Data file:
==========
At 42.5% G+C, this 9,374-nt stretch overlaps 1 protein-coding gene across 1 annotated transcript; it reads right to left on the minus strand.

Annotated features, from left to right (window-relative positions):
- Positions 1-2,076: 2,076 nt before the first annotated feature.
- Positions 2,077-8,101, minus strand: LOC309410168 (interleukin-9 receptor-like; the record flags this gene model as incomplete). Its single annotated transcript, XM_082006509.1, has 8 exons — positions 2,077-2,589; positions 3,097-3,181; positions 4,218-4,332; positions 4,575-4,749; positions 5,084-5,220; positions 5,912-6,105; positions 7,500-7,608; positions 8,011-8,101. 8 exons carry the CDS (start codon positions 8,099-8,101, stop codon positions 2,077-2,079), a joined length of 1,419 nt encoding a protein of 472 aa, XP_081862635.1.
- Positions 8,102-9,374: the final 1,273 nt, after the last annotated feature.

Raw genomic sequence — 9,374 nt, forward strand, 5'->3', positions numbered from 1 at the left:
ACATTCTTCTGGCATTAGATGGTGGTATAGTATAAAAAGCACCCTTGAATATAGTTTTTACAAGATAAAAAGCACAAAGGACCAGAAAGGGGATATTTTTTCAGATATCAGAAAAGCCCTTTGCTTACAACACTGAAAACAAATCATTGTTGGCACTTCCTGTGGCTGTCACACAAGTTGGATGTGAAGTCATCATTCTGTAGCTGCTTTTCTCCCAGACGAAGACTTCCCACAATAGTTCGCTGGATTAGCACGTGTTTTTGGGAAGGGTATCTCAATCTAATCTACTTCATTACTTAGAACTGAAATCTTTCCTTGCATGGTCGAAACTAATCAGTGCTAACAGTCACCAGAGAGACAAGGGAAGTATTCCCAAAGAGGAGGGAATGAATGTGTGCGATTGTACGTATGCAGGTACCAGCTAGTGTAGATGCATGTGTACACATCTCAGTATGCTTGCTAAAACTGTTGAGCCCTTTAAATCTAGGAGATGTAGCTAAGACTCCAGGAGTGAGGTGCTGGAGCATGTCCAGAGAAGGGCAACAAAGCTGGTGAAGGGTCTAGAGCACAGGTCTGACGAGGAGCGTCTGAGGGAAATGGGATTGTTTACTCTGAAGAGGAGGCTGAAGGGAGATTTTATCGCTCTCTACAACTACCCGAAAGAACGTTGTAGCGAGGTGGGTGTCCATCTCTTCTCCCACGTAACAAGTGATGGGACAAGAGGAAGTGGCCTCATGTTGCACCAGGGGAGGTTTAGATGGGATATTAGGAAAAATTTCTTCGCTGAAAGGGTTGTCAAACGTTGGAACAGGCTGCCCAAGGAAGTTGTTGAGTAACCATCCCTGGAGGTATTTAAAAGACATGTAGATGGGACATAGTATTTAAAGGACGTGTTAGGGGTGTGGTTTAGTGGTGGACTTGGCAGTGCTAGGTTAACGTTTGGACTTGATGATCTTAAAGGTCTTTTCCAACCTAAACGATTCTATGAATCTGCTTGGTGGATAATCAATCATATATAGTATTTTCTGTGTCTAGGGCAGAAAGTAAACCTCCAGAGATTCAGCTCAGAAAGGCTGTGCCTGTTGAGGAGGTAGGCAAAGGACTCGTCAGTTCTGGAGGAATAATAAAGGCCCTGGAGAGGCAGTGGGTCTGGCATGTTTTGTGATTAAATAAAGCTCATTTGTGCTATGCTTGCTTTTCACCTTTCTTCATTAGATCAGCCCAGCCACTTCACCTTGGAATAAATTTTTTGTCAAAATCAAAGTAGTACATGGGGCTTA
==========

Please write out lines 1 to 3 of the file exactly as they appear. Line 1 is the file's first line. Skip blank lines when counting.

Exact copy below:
At 42.5% G+C, this 9,374-nt stretch overlaps 1 protein-coding gene across 1 annotated transcript; it reads right to left on the minus strand.

Annotated features, from left to right (window-relative positions):
- Positions 1-2,076: 2,076 nt before the first annotated feature.